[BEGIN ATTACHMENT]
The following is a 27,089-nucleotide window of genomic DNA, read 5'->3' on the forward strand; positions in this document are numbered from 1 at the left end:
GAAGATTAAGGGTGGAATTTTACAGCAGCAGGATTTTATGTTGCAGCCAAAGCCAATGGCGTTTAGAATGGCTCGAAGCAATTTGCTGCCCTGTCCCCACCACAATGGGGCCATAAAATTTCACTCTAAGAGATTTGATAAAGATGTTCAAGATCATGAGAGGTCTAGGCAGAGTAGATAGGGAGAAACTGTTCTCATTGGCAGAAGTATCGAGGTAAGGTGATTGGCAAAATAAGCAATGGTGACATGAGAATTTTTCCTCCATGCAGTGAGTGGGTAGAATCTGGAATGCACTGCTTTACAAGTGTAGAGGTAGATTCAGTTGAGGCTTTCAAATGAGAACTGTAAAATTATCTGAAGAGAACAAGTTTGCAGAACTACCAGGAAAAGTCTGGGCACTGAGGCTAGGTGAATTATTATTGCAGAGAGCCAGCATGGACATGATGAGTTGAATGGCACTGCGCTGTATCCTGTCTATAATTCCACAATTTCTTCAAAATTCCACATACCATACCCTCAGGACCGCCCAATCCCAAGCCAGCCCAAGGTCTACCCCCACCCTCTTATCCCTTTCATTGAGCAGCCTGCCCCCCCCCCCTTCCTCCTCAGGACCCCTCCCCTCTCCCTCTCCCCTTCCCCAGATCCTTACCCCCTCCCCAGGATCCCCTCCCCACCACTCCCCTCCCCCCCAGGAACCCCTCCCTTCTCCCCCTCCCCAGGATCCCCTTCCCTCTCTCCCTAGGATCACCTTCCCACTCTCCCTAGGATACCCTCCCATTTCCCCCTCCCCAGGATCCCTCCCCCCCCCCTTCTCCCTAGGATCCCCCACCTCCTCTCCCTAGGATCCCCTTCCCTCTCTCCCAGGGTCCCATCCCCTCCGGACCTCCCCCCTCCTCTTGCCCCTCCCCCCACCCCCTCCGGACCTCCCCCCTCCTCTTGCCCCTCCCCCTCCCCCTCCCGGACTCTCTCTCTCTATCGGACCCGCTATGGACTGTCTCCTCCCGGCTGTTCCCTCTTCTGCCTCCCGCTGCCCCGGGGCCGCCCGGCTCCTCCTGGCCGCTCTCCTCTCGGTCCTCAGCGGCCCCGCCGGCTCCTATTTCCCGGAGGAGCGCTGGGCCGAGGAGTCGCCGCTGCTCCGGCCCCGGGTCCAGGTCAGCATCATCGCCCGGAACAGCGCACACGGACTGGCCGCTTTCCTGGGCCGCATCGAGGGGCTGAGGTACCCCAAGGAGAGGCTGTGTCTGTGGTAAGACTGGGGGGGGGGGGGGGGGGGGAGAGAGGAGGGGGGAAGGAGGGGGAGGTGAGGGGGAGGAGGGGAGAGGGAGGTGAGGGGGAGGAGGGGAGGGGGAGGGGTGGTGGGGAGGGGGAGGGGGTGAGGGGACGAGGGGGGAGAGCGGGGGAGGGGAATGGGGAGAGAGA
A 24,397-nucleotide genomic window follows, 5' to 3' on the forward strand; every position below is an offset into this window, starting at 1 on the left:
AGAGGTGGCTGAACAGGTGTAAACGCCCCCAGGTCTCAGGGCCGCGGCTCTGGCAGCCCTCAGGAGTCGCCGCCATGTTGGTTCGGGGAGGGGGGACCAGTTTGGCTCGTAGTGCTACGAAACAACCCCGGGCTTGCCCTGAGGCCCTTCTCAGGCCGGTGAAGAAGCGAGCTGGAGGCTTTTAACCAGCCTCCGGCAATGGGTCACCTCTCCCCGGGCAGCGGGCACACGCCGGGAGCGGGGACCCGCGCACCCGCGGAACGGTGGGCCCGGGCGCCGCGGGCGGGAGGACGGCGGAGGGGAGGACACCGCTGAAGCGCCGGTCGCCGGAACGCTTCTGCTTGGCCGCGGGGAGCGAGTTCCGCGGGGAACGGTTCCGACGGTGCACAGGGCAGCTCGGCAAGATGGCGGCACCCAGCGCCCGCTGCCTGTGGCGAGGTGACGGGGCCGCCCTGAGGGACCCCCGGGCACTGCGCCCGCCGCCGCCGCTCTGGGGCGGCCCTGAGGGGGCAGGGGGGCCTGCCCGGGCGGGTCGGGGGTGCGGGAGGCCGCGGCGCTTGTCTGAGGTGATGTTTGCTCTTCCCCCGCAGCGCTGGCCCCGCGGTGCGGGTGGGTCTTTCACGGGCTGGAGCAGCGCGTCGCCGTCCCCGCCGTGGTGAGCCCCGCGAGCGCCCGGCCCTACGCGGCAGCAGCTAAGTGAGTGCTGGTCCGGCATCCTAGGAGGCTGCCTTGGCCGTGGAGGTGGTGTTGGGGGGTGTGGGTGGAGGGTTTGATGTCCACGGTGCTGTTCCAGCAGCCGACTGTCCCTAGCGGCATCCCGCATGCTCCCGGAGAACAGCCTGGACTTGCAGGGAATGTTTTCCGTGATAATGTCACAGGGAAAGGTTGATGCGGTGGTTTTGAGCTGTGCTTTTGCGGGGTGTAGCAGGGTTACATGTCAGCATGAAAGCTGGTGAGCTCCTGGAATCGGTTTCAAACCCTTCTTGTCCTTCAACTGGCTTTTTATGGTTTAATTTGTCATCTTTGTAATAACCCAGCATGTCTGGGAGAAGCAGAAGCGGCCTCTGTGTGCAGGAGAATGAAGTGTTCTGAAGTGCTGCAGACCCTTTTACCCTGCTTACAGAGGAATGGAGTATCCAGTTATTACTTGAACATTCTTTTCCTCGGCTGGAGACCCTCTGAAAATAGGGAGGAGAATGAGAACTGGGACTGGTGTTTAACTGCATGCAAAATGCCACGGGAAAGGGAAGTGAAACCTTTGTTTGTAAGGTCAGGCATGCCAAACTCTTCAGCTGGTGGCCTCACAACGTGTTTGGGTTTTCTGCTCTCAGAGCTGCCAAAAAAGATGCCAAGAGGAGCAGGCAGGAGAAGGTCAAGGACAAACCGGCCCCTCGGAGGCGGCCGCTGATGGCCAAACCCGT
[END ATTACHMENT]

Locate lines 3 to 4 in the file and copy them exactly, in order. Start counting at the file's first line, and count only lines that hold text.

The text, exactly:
A 24,397-nucleotide genomic window follows, 5' to 3' on the forward strand; every position below is an offset into this window, starting at 1 on the left:
AGAGGTGGCTGAACAGGTGTAAACGCCCCCAGGTCTCAGGGCCGCGGCTCTGGCAGCCCTCAGGAGTCGCCGCCATGTTGGTTCGGGGAGGGGGGACCAGTTTGGCTCGTAGTGCTACGAAACAACCCCGGGCTTGCCCTGAGGCCCTTCTCAGGCCGGTGAAGAAGCGAGCTGGAGGCTTTTAACCAGCCTCCGGCAATGGGTCACCTCTCCCCGGGCAGCGGGCACACGCCGGGAGCGGGGACCCGCGCACCCGCGGAACGGTGGGCCCGGGCGCCGCGGGCGGGAGGACGGCGGAGGGGAGGACACCGCTGAAGCGCCGGTCGCCGGAACGCTTCTGCTTGGCCGCGGGGAGCGAGTTCCGCGGGGAACGGTTCCGACGGTGCACAGGGCAGCTCGGCAAGATGGCGGCACCCAGCGCCCGCTGCCTGTGGCGAGGTGACGGGGCCGCCCTGAGGGACCCCCGGGCACTGCGCCCGCCGCCGCCGCTCTGGGGCGGCCCTGAGGGGGCAGGGGGGCCTGCCCGGGCGGGTCGGGGGTGCGGGAGGCCGCGGCGCTTGTCTGAGGTGATGTTTGCTCTTCCCCCGCAGCGCTGGCCCCGCGGTGCGGGTGGGTCTTTCACGGGCTGGAGCAGCGCGTCGCCGTCCCCGCCGTGGTGAGCCCCGCGAGCGCCCGGCCCTACGCGGCAGCAGCTAAGTGAGTGCTGGTCCGGCATCCTAGGAGGCTGCCTTGGCCGTGGAGGTGGTGTTGGGGGGTGTGGGTGGAGGGTTTGATGTCCACGGTGCTGTTCCAGCAGCCGACTGTCCCTAGCGGCATCCCGCATGCTCCCGGAGAACAGCCTGGACTTGCAGGGAATGTTTTCCGTGATAATGTCACAGGGAAAGGTTGATGCGGTGGTTTTGAGCTGTGCTTTTGCGGGGTGTAGCAGGGTTACATGTCAGCATGAAAGCTGGTGAGCTCCTGGAATCGGTTTCAAACCCTTCTTGTCCTTCAACTGGCTTTTTATGGTTTAATTTGTCATCTTTGTAATAACCCAGCATGTCTGGGAGAAGCAGAAGCGGCCTCTGTGTGCAGGAGAATGAAGTGTTCTGAAGTGCTGCAGACCCTTTTACCCTGCTTACAGAGGAATGGAGTATCCAGTTATTACTTGAACATTCTTTTCCTCGGCTGGAGACCCTCTGAAAATAGGGAGGAGAATGAGAACTGGGACTGGTGTTTAACTGCATGCAAAATGCCACGGGAAAGGGAAGTGAAACCTTTGTTTGTAAGGTCAGGCATGCCAAACTCTTCAGCTGGTGGCCTCACAACGTGTTTGGGTTTTCTGCTCTCAGAGCTGCCAAAAAAGATGCCAAGAGGAGCAGGCAGGAGAAGGTCAAGGACAAACCGGCCCCTCGGAGGCGGCCGCTGATGGCCAAACCCGT